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Snakes Alive!

01 Mar

During our many journeys around France, we have seen some truly beautiful sights, eg majestic Golden Eagles hunting over the vast, volcanic contours of the Auvergne; we had never seen a Golden Eagle before we moved to France. Short-toed Eagles, Eagle Owls with their huge, brilliant orange eyes, red and black Kites, and a host of other birds of prey that are generally only seen in television documentaries in the UK.

We once heard the low growl of a bear when we were camping overnight in the foothills of the Pyrenees. We were thrilled, not at all frightened or concerned for our personal safety. Brown bears in the Pyrenees are an extremely threatened species, quite simply, they kill sheep and are killed in return.

In Brittany, snakes were our constant companions! During the 2011 summer, a Western Whip fell from a skylight onto the bed in which Tom was sleeping. Considering that Tom had never been quite that close to a snake before, his reaction was extremely laid-back, he calmly called me! Western Whips are not venomous, but they can be rather feisty if they feel threatened, and they will strike and bite with speed if pushed into a corner! The snake slithered into a hole in the wall of the bedroom, shimmied its way down inside the wall, and popped out through another hole in the dining-room! We decided to open the patio doors that exited the dining-room into the tiny front garden of Nikki’s house, and we evacuated for a few hours! It seems that the snake took the hint, we didn’t see it again!

A few days later, whilst strimming a path through the meadow to Jerry the pony’s summer pasture, we came across a specific species of grass-snake, a Couleuvre vipérine, slowly guzzling a large frog for its lunch! At first, we thought it might be an adder, but swift identification via the forum on which I was a Moderator settled our nerves, although, not without some hilarity! Advice given included the instruction to ‘find out if the snake’s eyes are round or slanted like a cat’s eyes’! Mmmmm, I don’t think so! Who wants to get that close to a potentially venomous snake! However, at the end of the day, the frog had a lucky day, the snake was as startled as we were and released the frog before slipping away into the long grass. Somewhere in my on-line storage file, I have a photograph of that snake.

Just after my 62nd birthday in October, Nikki returned from the UK, and we returned to the wonderful Limousin lake environment where our friends had kept the caravan aired and open for another visit. It was during the following few days that we secured a long-term stay at a gites complex in Provence, to start at the end of October. The deal was this, we were required to clean and maintain the three gites and the gardens, swimming-pool and grounds, take bookings and sort out the changeovers, in return for sole family use of a two-bedroomed cottage in the grounds. We were also required to pay €100 per month towards electricity and water, buy our own gas for cooking and our own logs for heating. Now, some might consider that to be on a par with slave labour, but we welcomed the opportunity for stability.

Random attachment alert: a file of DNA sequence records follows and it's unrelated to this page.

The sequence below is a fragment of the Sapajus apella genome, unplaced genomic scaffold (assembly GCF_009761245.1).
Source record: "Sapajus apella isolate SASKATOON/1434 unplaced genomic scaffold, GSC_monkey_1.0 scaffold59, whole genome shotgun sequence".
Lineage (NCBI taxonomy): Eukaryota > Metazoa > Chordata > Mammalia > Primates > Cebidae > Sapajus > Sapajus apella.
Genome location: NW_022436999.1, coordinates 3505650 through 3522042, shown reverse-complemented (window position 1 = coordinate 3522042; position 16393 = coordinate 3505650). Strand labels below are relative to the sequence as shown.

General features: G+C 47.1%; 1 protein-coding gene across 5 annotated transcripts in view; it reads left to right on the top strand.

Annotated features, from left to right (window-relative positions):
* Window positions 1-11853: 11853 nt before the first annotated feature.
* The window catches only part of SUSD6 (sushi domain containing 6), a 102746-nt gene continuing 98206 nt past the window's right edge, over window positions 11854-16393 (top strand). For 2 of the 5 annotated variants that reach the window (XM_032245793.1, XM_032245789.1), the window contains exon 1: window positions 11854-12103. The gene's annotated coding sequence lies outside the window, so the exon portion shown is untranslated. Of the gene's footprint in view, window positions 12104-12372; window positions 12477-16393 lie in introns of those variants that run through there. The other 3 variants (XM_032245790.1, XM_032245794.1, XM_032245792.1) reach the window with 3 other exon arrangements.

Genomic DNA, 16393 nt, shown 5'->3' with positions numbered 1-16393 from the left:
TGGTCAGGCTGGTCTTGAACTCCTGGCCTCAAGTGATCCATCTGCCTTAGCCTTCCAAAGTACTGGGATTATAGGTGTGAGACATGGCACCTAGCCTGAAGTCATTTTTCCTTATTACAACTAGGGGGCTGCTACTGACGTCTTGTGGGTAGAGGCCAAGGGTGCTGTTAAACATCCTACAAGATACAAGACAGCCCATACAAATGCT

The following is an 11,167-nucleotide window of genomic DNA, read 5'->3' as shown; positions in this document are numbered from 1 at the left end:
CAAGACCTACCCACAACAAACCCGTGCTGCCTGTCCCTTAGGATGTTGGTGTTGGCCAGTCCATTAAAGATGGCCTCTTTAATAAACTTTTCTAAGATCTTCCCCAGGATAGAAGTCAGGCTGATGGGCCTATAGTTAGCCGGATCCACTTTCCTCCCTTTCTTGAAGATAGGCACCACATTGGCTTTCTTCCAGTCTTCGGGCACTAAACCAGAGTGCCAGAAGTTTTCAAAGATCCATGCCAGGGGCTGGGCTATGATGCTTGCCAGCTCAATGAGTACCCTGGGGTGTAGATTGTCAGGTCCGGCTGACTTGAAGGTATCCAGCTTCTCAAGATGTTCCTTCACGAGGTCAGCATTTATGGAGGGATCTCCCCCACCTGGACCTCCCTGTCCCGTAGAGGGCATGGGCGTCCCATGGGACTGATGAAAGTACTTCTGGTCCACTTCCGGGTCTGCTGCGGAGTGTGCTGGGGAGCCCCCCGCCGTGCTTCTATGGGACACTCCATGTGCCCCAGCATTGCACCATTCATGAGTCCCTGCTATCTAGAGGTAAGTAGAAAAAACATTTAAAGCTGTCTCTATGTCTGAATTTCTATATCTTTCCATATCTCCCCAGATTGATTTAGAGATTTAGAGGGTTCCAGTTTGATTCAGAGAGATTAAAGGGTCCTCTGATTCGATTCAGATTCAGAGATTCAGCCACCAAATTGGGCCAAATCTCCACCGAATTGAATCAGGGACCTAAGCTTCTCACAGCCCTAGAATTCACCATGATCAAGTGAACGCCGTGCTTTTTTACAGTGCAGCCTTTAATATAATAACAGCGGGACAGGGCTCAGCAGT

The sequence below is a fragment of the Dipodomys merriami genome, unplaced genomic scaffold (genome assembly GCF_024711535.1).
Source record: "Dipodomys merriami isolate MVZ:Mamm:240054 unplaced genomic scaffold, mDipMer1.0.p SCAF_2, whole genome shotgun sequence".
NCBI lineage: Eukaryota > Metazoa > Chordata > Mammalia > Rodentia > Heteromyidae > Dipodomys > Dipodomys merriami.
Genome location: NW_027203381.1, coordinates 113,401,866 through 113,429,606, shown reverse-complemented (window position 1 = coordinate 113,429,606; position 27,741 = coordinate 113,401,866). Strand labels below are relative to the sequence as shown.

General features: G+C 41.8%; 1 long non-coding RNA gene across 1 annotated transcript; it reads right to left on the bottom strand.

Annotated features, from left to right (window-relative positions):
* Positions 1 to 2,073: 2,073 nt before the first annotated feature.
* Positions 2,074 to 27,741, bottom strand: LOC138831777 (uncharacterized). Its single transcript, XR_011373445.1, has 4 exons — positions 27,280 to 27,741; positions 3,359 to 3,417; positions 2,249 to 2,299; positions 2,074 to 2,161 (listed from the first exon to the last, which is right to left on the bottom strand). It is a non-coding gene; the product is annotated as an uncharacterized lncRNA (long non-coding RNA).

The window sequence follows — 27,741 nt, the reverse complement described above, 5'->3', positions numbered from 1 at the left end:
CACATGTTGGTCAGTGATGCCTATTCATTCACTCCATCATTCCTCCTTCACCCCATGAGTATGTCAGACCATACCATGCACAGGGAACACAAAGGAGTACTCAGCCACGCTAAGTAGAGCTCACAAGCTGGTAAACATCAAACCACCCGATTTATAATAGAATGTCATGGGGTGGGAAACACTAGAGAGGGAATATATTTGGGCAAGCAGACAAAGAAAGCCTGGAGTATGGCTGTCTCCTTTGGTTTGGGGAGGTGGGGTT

The day before we were due to leave our friends and their cosy caravan, yet another snake was dragged into our lives by one of our friends’ cats! Another grass-snake, the very pretty, less than a metre long reptile was playing dead as the cat patted and toyed with it on the lawn. Fortunately, the cat was denied the chance of a coup de grace, and the snake was released into a safer environment out of the confused cat’s range of vision!

During the course of that day, one by one, all the menfolk were struck down by a bug that turned out to be a 24 hours vicious gastric virus! So, we were a very tired, drained and motley family group as we left our friends in the Limousin and headed for Provence. Little were we to know that, once again, as has happened several times during the past 4+ years, our homelessness would prove to be a wonderful opportunity for another British human being to kick us when we were down, and put us back in the tent!

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2 responses to “Snakes Alive!

  1. fly in the web

    March 1, 2012 at 2:07 pm

    I loved the directions about checking the snake’s eyes!
    Here we have coral snakes…and according to the way the colour bands are arranged they are either poisonous or not…I am not hanging about to check, for some reason!

     
    • hobosinfrance

      March 1, 2012 at 3:18 pm

      Hi, I share your reticence, it makes excellent sense to me!! Actually, your words triggered a very old memory! When I lived in Malaysia, I was also advised to check out the bands on coral snakes to determine whether venomous or not! After watching fishermen bringing in nets filled with sea snakes, one evening, I chose not to visit the beach again, and I didn’t! I lived there for 13 months, less than 2kms from the beach! Warmest regards, Chrissie

       

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